Ansible Multi-OS Playbooks

Lately I’ve been tinkering with some of my Ansible roles to improve the support for multiple-environment deployments. Previously, I’d been using a somewhat naive approach of simply including environment-specific task lists using conditionals in tasks/main.yml like so:

- include: ubuntu-install.yml
  when: ansible_distribution == "Ubuntu"

- include: centos-install.yml
  when: ansible_distribution == "CentOS"

However there are a number of problems with this approach: 1) it requires keeping and maintaining separate task lists for each environment, 2) deployments to different environments are done sequentially rather than in parallel, and 3) it pollutes the output from ansible with lots of skipped tasks for unused environments.

In general, it is better to use environment-specific variables with the same task list for different environments, this reduces the maintenance overhead, allows for parallel deployment, and reduces the size of the output.

Environment-specific variables can be loaded by using “include_vars” and “with_first_found” as in the following preamble:

- include: ubuntu-install.yml
- name: gather os specific variables
  include_vars: "{{ item }}"
    - files:
        - "{{ ansible_distribution|lower }}-{{
              ansible_distribution_version }}.yml"
        - "{{ ansible_distribution|lower }}-{{
              ansible_distribution_release }}.yml"
        - "{{ ansible_distribution|lower }}-{{
              ansible_distribution_major_version }}.yml"
        - "{{ ansible_distribution|lower }}.yml"
        - "{{ ansible_os_family|lower }}.yml"
        - defaults.yml
        - ../vars

Note that this allows for graceful fallback to support different environments in the same category; For an Ubuntu Trusty system, Ansible would look in the vars/ subdirectory, and load the first vars file found from the following sequence: “ubuntu-14.04.yml”, “ubuntu-trusty.yml”, “ubuntu-14.yml”, “ubuntu.yml”, and, finally, “debian.yml”.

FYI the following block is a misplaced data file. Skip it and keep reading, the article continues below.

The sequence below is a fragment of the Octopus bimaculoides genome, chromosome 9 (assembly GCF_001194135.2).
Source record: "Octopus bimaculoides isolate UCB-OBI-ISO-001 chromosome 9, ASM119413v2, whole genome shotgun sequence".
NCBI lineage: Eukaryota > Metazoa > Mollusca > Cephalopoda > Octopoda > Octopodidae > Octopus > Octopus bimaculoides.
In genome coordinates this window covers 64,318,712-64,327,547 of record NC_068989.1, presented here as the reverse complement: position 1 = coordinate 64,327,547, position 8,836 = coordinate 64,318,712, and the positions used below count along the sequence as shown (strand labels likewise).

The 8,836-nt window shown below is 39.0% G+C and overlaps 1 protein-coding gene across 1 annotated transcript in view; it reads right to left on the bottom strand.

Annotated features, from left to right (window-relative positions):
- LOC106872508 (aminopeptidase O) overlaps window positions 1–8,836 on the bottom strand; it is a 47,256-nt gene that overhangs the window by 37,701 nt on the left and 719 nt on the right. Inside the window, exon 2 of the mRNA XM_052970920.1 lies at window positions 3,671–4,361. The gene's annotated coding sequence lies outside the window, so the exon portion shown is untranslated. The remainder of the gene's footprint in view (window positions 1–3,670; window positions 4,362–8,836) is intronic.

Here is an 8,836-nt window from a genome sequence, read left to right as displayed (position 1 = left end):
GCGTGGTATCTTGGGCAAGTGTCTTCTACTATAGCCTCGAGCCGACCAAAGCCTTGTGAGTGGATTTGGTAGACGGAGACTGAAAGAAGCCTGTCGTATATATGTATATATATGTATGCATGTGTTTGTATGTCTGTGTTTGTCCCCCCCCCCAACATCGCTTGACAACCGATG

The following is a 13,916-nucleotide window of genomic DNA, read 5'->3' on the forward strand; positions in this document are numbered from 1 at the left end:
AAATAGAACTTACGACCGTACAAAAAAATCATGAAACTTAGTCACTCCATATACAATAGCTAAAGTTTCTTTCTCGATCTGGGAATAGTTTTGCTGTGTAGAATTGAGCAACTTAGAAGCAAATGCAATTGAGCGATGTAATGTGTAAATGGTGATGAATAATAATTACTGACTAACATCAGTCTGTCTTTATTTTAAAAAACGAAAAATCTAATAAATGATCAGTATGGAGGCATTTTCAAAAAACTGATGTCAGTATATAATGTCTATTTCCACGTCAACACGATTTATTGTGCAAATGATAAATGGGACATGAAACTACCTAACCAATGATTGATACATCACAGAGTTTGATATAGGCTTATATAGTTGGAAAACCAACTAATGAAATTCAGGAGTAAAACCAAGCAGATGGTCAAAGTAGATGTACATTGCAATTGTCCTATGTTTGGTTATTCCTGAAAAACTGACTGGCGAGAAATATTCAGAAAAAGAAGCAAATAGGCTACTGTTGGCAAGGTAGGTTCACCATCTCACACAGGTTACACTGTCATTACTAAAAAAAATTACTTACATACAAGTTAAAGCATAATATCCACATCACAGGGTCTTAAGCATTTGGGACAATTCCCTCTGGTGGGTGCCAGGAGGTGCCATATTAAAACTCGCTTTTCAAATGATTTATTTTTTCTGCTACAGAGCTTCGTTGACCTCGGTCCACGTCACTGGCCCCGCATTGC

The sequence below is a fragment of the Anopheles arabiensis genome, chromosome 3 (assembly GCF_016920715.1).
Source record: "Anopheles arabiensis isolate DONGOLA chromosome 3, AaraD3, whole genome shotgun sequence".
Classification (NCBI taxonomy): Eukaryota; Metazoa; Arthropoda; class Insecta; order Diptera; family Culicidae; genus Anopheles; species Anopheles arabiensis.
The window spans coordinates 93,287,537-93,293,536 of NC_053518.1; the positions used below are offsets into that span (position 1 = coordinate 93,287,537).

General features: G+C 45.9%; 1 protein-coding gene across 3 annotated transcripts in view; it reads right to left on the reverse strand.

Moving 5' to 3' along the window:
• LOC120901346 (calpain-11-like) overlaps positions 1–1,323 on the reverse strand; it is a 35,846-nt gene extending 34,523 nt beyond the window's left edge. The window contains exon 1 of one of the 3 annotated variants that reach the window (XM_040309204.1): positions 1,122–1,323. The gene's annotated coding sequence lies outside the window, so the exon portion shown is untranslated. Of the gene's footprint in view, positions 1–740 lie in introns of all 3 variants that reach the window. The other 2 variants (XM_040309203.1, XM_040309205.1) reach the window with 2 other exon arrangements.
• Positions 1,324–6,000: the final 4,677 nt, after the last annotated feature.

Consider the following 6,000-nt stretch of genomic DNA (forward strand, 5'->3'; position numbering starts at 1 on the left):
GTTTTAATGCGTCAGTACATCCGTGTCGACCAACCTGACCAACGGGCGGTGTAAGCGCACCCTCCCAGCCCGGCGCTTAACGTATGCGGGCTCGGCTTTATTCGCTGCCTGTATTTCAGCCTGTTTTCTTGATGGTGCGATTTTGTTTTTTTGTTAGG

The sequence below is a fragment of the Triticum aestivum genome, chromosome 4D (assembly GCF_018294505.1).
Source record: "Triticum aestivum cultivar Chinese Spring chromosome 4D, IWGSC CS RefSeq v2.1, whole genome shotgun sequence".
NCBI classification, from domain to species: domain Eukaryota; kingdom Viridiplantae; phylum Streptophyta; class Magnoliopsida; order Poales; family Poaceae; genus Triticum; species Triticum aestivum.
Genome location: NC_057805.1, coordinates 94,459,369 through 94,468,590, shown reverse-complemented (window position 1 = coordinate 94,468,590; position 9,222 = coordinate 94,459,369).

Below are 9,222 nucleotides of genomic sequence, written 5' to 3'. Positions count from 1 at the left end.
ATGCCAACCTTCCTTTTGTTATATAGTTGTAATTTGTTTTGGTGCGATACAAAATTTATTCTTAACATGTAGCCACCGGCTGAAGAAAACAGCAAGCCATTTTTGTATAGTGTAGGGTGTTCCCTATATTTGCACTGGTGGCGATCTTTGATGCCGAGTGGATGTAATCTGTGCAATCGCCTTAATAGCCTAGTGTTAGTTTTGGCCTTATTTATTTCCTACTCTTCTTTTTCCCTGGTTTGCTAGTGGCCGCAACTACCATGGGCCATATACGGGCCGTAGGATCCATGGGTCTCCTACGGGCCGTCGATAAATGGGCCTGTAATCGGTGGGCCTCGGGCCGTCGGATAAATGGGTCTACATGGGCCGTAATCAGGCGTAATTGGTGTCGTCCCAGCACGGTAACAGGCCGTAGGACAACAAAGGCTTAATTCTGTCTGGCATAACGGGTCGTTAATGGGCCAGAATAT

There is still a problem that different environments may require slightly different build steps. Consider the steps for installing nova compute on different operating systems. On Ubuntu trusty and precise, the steps are basically the same, except that on precise it is necessary to first enable the ubuntu cloud archive. On CentOS, not only are the package names different, but we have to use the yum package manager instead of apt. Also, there are a number of prerequisite packages that need to be in place before even trying to install anything from openstack.

There aren’t always perfect answers for every situation, but if the steps for the different environments can be represented at a reasonable level of abstraction then it may be possible to take advantage of the “action” keyword to come up with a solution. For example, rather than “install apt packages” and “install rpms”, a generic “install packages” step that could be run in parallel on different environments might look like this:

- name: ensure required packages are installed
  action: "{{ package_info.pkg_mgr }}"
  args: package_info.args
  with_items: package_info.pkgs
  when: package_info.pkgs|length > 0

The “when” keyword above is critical for steps where some environments may need to install a set of packages, but others won’t. For several of my roles there are steps that look like the above, except there is also a “package_info.pre_pkgs” step to install prerequisites, and it isn’t hard to imagine that for some deployments it might be necessary to have a “package_info.post_pkgs” as well.

I could include more details, but if you’ve gotten this far then you may as well take a look at some of the multi-environment roles that I have on github:

The docker role supports a wide variety of environments, the keystone role only supports Ubuntu trusty and precise (though if someone wanted to submit a pull request I wouldn’t complain), while the ansible-role-nova-compute role supports Ubuntu trusty and CentOS 6.5 (due to a requirement at work). If anyone has any criticisms or suggestions for a better way of doing things, then please feel free to email me or comment below.

Mark Stillwell
Site Reliability Engineer

Computer Scientist and Site Reliability Engineer, living in London